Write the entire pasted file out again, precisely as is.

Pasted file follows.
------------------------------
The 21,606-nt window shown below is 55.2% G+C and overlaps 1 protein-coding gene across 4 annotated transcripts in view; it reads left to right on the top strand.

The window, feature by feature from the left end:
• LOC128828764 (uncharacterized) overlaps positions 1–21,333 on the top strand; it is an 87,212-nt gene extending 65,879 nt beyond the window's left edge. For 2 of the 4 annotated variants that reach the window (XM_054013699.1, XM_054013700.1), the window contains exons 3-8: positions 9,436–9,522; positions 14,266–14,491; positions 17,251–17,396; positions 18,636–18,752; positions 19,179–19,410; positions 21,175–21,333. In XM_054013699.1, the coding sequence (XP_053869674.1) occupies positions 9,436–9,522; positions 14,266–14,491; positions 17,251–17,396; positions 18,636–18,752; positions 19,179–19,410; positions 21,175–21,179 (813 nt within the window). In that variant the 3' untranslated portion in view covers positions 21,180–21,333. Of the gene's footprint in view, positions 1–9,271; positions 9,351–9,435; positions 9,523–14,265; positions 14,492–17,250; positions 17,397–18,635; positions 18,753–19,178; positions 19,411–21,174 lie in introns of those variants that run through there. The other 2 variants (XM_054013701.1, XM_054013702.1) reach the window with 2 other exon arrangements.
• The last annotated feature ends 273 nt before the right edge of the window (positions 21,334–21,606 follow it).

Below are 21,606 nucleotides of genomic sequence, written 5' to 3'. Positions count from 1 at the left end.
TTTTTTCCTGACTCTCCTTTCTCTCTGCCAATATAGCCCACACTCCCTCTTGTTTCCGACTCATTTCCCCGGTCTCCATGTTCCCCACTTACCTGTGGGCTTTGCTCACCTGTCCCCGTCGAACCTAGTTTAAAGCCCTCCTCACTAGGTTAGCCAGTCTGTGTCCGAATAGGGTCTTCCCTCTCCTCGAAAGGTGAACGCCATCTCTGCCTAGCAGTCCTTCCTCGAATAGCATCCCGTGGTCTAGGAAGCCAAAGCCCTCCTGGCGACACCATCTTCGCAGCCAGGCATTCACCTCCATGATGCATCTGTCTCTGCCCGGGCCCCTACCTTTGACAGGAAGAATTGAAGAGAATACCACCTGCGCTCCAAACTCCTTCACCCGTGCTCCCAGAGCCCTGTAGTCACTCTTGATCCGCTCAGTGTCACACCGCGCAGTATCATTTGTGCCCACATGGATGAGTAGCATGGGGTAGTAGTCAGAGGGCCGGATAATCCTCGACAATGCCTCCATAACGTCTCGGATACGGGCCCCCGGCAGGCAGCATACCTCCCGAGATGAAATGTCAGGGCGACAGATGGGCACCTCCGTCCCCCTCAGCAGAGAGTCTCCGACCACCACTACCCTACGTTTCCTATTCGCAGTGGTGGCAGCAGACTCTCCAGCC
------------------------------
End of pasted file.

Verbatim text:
The 21,606-nt window shown below is 55.2% G+C and overlaps 1 protein-coding gene across 4 annotated transcripts in view; it reads left to right on the top strand.

The window, feature by feature from the left end:
• LOC128828764 (uncharacterized) overlaps positions 1–21,333 on the top strand; it is an 87,212-nt gene extending 65,879 nt beyond the window's left edge. For 2 of the 4 annotated variants that reach the window (XM_054013699.1, XM_054013700.1), the window contains exons 3-8: positions 9,436–9,522; positions 14,266–14,491; positions 17,251–17,396; positions 18,636–18,752; positions 19,179–19,410; positions 21,175–21,333. In XM_054013699.1, the coding sequence (XP_053869674.1) occupies positions 9,436–9,522; positions 14,266–14,491; positions 17,251–17,396; positions 18,636–18,752; positions 19,179–19,410; positions 21,175–21,179 (813 nt within the window). In that variant the 3' untranslated portion in view covers positions 21,180–21,333. Of the gene's footprint in view, positions 1–9,271; positions 9,351–9,435; positions 9,523–14,265; positions 14,492–17,250; positions 17,397–18,635; positions 18,753–19,178; positions 19,411–21,174 lie in introns of those variants that run through there. The other 2 variants (XM_054013701.1, XM_054013702.1) reach the window with 2 other exon arrangements.
• The last annotated feature ends 273 nt before the right edge of the window (positions 21,334–21,606 follow it).

Below are 21,606 nucleotides of genomic sequence, written 5' to 3'. Positions count from 1 at the left end.
TTTTTTCCTGACTCTCCTTTCTCTCTGCCAATATAGCCCACACTCCCTCTTGTTTCCGACTCATTTCCCCGGTCTCCATGTTCCCCACTTACCTGTGGGCTTTGCTCACCTGTCCCCGTCGAACCTAGTTTAAAGCCCTCCTCACTAGGTTAGCCAGTCTGTGTCCGAATAGGGTCTTCCCTCTCCTCGAAAGGTGAACGCCATCTCTGCCTAGCAGTCCTTCCTCGAATAGCATCCCGTGGTCTAGGAAGCCAAAGCCCTCCTGGCGACACCATCTTCGCAGCCAGGCATTCACCTCCATGATGCATCTGTCTCTGCCCGGGCCCCTACCTTTGACAGGAAGAATTGAAGAGAATACCACCTGCGCTCCAAACTCCTTCACCCGTGCTCCCAGAGCCCTGTAGTCACTCTTGATCCGCTCAGTGTCACACCGCGCAGTATCATTTGTGCCCACATGGATGAGTAGCATGGGGTAGTAGTCAGAGGGCCGGATAATCCTCGACAATGCCTCCATAACGTCTCGGATACGGGCCCCCGGCAGGCAGCATACCTCCCGAGATGAAATGTCAGGGCGACAGATGGGCACCTCCGTCCCCCTCAGCAGAGAGTCTCCGACCACCACTACCCTACGTTTCCTATTCGCAGTGGTGGCAGCAGACTCTCCAGCC